Indonesia nabs trio from disbanded minority sect

Mobile brigade policemen standing guard after a local mob set fire to the village of followers of the minority religious sect, Gafatar, in Mempawah district in West Kalimantan in January. Human Rights Watch estimates that the group numbered more than
Mobile brigade policemen standing guard after a local mob set fire to the village of followers of the minority religious sect, Gafatar, in Mempawah district in West Kalimantan in January. Human Rights Watch estimates that the group numbered more than 7,000 as of March.PHOTO: KIKY WUYSANG FOR THE STRAITS TIMES

Spiritual leader, two followers of 'heretical' group face charges of blasphemy and treason

Indonesian police have arrested three former members of a minority religious sect on charges of blasphemy and treason.

They were from a group called the Light of Nusantara Movement, or Gerakan Fajar Nusantara (Gafatar), which was thrust into the limelight early this year after dozens of people who had been reported missing by their families were discovered to have left their homes to join it.

The sect was disbanded last August and declared as "heretical" in February by the country's top Islamic body, Indonesian Ulema Council. Clerics said the group deviated from mainstream Islam as it attempted to combine Islamic, Christian and Jewish beliefs.

Brigadier-General Agus Andrianto, the national police's general crimes director, told reporters yesterday that the sect's spiritual leader Ahmad Musaddeq and followers Mahful Muis Tumanurung and Andri Cahya were arrested on charges of blasphemy. The latter two are also suspected of treason over a plan to build a new state.

The police have confiscated brochures about the sect and its organisational structure, as well as documents and holy books that have "fused" the Quran, the Bible and Jewish doctrine, the brigadier-general added.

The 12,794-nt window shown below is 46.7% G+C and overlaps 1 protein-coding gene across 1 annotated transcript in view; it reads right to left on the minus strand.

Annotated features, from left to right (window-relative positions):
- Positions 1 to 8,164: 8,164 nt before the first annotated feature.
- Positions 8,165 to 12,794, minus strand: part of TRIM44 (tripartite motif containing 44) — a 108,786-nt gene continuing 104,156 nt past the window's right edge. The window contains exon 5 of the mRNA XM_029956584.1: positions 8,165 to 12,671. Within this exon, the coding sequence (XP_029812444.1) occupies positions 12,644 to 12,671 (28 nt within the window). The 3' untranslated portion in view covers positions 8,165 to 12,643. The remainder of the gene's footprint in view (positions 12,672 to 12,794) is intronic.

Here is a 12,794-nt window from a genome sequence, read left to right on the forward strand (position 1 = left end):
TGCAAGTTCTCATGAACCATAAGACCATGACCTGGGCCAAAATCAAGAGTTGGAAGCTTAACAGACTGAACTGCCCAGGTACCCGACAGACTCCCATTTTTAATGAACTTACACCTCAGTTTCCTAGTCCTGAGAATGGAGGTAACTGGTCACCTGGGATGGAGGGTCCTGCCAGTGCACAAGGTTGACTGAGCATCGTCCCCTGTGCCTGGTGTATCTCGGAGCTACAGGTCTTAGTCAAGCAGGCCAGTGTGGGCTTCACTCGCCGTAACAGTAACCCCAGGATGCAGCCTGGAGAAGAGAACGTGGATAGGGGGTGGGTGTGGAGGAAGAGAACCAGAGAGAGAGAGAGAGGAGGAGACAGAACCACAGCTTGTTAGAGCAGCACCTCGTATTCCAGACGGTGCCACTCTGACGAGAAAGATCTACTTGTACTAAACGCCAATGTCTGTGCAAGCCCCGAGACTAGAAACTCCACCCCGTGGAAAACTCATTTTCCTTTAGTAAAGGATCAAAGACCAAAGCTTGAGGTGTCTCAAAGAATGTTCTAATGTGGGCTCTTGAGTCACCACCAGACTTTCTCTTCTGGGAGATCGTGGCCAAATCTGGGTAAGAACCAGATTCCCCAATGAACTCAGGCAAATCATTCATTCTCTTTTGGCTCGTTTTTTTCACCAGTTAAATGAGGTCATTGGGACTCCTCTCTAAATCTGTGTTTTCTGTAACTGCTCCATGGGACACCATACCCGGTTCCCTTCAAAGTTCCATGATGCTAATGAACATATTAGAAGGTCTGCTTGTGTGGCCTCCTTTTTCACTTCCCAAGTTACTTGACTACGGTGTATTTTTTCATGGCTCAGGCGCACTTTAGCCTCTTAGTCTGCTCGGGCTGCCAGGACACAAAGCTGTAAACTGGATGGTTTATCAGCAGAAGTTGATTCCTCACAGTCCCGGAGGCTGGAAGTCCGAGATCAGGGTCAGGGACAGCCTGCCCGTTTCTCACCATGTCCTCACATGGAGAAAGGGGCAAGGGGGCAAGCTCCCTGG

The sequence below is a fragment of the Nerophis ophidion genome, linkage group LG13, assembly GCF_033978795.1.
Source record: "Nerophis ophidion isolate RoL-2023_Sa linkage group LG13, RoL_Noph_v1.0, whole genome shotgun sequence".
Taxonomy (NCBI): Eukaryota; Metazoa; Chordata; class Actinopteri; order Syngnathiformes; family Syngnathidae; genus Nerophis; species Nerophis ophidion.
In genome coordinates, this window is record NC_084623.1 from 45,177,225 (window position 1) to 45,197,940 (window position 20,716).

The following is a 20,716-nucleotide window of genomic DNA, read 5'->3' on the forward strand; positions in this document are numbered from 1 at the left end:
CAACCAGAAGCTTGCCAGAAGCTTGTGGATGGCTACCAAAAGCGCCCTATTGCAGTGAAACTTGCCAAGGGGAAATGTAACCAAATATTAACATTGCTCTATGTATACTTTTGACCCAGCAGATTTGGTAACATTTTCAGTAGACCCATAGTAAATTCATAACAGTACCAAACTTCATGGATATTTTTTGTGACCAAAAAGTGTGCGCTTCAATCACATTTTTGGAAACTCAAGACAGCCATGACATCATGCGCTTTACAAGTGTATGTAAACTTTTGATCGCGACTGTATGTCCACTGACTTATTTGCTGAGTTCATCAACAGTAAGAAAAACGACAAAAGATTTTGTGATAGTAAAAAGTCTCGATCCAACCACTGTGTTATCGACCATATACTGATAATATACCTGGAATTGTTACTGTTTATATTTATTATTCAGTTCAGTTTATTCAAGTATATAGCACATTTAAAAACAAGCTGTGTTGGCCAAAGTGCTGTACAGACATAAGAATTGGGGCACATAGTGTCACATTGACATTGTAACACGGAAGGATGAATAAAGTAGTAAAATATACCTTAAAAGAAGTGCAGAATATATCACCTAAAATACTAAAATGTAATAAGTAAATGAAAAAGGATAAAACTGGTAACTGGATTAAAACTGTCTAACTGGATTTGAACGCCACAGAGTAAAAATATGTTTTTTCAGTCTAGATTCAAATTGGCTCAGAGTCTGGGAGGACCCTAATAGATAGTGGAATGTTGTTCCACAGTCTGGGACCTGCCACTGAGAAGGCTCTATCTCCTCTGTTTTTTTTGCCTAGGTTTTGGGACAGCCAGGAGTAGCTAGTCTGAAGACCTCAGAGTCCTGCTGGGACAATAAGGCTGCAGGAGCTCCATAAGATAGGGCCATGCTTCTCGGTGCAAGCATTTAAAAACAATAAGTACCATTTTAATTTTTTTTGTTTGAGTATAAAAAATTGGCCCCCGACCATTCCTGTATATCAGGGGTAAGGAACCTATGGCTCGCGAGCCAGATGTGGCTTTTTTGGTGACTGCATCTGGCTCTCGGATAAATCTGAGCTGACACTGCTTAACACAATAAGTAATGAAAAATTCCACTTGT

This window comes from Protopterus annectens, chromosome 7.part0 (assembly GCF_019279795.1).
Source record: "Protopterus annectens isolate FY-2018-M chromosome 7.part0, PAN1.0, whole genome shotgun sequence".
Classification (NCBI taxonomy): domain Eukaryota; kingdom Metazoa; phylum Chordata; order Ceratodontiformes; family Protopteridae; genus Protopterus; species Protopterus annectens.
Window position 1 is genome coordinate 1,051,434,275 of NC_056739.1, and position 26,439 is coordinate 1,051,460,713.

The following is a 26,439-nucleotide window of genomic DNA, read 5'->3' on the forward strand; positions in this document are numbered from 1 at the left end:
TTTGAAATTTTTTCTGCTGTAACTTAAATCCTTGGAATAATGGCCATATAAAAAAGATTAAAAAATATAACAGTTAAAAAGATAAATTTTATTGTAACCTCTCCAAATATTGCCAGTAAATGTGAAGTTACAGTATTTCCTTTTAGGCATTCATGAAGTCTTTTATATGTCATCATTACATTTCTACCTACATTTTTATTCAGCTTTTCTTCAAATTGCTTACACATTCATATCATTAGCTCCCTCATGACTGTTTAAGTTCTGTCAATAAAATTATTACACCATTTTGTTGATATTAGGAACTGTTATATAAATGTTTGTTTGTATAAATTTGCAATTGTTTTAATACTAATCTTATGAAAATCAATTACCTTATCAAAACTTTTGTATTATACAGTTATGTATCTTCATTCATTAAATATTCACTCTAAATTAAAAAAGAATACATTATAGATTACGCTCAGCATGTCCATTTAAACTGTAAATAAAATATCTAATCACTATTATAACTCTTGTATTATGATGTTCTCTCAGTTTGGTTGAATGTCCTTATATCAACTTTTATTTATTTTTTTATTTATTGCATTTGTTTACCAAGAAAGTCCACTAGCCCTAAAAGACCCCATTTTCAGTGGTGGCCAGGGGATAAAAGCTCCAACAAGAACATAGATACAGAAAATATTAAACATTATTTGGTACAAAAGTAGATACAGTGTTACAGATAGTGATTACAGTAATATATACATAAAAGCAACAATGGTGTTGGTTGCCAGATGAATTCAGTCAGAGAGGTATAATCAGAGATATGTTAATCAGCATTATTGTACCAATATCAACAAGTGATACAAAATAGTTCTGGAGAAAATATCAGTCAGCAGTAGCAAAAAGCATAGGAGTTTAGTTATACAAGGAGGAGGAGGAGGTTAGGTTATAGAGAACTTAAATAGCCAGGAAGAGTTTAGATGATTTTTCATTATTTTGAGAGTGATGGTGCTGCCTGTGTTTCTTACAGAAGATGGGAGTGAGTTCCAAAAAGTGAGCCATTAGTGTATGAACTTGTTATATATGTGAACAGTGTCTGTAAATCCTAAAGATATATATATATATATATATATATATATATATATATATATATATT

Ahmad, who had previously declared himself as the group's "prophet", was jailed for four years in 2008 for blasphemy. He re-established the group in January 2012 after his release.

'RIDICULOUS'

One's faith cannot be criminalised. They are such a tiny group and have no weapons, so it's just impossible that they are trying to create a new state.

MR ISMAIL HASANI, a researcher at rights group Setara Institute, on the arrests.

A series of alleged abductions led police to the group's remote village in Mempawah district in West Kalimantan in January.

Hundreds of followers have since been taken back to their home towns by the central government after a local mob burned down their village, displacing some 1,500 people.

They were evacuated by the authorities first to temporary shelters and then to Indonesia's main island of Java, some by warship.

Human Rights Watch estimated the group to number more than 7,000 as of March.

Rights groups have condemned the latest arrests as "ridiculous".

"One's faith cannot be criminalised. They are such a tiny group and have no weapons, so it's just impossible that they are trying to create a new state," Setara Institute researcher Ismail Hasani told The Straits Times.

Indonesia officially recognises six religions - Islam, Catholicism, Protestantism, Confucianism, Buddhism and Hinduism.

The world's most populous Muslim nation is largely viewed as tolerant, but has seen a spike in violence against religious minorities in recent years.

National police spokesman Boy Rafli Amar told reporters: "We don't want this Gafatar movement to clash with existing religions in the country and stir anxiety in the community. It creates confusion."

A version of this article appeared in the print edition of The Straits Times on May 28, 2016, with the headline 'Jakarta nabs trio from disbanded minority sect'. Print Edition | Subscribe